“One of the key things we and others do is to understand your market and have a very clear value proposition, ideally per client. We have all been guilty of coming up with a generic statement to market hoping to gain traction, but it won’t get that if it’s not specific, so per client has to be the goal,” Sims says.
“One-to-one marketing is the ideal. It will usually be impossible to do that, but to get as close as possible you need to craft a value proposition around solid information about the company and then have sales staff tailor it further to a particular client,” he says.
One mistake to avoid is taking a scatter-gun approach. The temptation, especially for marketers with a mass consumer market product sales background, is to try and communicate the full range of product and sales options to potential clients in the hope that one will hit a hot spot.
But this is inconsistent with the tailored, one-on-one approach that is most likely to work in B2B. Instead, identify one or two products that are most likely to be useful and focus on them. If they are embraced by the client, further products can be introduced down the track if appropriate.
To make things a bit easier, use research and your anecdotal experience to identify the issues and products or services that will tend to be relevant to clients. For example, Entity Solutions sells administrative services to independent contractors and placement/recruitment services to big corporates. In each case, CEO Franceschini says, the company has a firm idea of the kind of needs they will be addressing.
“We know the big corporates are focused on compliance, so for them our approach is all about peace of mind and credibility on statutory compliance. For the independent contractors administrative convenience is the issue and so for them the message is structured very differently,” Franceschini says.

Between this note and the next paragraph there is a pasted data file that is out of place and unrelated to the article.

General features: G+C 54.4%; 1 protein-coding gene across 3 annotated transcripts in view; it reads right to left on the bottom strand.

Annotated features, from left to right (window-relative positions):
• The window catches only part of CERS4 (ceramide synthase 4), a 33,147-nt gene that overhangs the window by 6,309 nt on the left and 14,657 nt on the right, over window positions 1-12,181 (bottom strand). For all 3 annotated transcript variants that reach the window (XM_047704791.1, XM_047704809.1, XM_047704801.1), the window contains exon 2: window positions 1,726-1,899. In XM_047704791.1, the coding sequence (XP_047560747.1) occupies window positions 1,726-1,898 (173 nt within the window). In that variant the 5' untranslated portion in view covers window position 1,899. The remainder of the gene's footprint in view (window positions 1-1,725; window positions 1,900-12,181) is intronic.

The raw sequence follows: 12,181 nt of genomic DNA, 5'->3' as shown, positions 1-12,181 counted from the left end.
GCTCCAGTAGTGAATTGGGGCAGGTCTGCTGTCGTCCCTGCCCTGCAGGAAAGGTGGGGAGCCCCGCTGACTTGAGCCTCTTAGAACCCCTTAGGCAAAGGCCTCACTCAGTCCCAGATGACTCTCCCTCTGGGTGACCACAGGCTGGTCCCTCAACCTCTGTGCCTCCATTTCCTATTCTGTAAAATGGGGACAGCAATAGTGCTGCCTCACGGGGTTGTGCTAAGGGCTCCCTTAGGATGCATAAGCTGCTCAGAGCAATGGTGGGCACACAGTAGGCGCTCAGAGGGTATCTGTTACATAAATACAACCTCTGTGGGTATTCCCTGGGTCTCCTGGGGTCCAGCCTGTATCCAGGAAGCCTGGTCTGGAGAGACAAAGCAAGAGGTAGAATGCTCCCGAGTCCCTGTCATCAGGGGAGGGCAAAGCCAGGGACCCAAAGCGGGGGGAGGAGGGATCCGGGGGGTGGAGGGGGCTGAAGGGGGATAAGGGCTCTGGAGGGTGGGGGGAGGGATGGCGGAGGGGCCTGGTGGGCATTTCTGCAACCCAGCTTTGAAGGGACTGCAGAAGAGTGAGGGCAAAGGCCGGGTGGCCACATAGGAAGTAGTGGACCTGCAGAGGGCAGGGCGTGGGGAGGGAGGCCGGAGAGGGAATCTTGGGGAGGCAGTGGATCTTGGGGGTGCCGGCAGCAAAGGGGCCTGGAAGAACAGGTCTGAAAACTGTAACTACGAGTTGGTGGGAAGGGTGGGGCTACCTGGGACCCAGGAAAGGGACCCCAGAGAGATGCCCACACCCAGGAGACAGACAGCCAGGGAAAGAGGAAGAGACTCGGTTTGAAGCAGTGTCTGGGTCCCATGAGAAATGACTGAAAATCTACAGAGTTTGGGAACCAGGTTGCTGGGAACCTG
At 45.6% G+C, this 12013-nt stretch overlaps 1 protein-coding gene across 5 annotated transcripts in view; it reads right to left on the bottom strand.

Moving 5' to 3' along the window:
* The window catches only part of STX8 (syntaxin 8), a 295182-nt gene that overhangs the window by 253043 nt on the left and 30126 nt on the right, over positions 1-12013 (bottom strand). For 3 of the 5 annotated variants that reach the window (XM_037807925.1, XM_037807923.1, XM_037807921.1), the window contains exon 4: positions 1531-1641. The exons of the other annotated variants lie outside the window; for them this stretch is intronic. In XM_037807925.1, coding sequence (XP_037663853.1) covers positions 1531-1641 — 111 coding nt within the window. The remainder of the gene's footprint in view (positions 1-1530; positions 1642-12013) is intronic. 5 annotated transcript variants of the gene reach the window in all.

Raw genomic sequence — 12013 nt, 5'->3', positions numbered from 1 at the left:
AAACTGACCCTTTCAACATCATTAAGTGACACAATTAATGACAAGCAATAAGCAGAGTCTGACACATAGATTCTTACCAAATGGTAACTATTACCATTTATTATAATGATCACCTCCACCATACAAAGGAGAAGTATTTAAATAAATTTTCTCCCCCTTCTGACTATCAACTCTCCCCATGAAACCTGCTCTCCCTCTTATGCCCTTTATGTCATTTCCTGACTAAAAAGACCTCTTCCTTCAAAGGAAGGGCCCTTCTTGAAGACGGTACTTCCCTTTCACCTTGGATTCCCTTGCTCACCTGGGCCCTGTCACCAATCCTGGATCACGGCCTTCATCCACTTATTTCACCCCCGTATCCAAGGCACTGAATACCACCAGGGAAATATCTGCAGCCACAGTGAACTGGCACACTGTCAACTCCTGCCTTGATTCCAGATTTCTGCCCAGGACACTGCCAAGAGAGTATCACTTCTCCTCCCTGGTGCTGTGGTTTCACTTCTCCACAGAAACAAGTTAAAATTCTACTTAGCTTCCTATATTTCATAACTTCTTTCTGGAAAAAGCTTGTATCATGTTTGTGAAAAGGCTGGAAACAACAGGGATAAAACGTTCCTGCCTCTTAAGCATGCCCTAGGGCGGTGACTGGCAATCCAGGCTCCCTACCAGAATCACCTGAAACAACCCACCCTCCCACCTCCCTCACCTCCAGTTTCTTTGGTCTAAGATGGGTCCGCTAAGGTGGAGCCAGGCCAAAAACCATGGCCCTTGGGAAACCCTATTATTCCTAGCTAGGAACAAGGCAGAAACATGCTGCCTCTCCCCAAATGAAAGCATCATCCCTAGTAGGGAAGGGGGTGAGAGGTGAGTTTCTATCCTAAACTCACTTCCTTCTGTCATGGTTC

5. Direct marketing and cold calling can work in B2B
A certain contempt has attached to direct marketing and cold calling, particularly in the consumer space where most people see it as an unwelcome intrusion into their private lives.
The situation is different in the B2B context. Most of the companies SmartCompany spoke to that sell B2B say they find direct marketing (usually by email) and telemarketing to be a relatively cost-effective lead generator.
According to Brennan IT’s Sims, direct marketing success is not just a matter of buying the biggest contact lists – without solid market research, the communiqués are likely to fall on deaf ears.
“The issue with consumers occurs when a business calls them about something they’re not interested in, and it’s the same in the business market if a call or email is irrelevant,” Sims says. “You need to do your research and understand what clients’ issues are and the outcomes they are trying to achieve. If you make a call and help them address that need, they are not going to get annoyed and you will be able to progress.”
6. Online is critical
It almost doesn’t need to be said, but today anyone even thinking of selling to business needs to have a persuasive and professional website.
The fragmented nature of the small and medium sized business market means that, in many cases, you won’t approach them about a sale – they will come to you, via your website.
Asset management software vendor SmartPath relies heavily on the marketing power of its website. The company’s general manager of software asset management Phil Hare says the web helps create something of a level playing field for businesses with relatively small marketing budgets.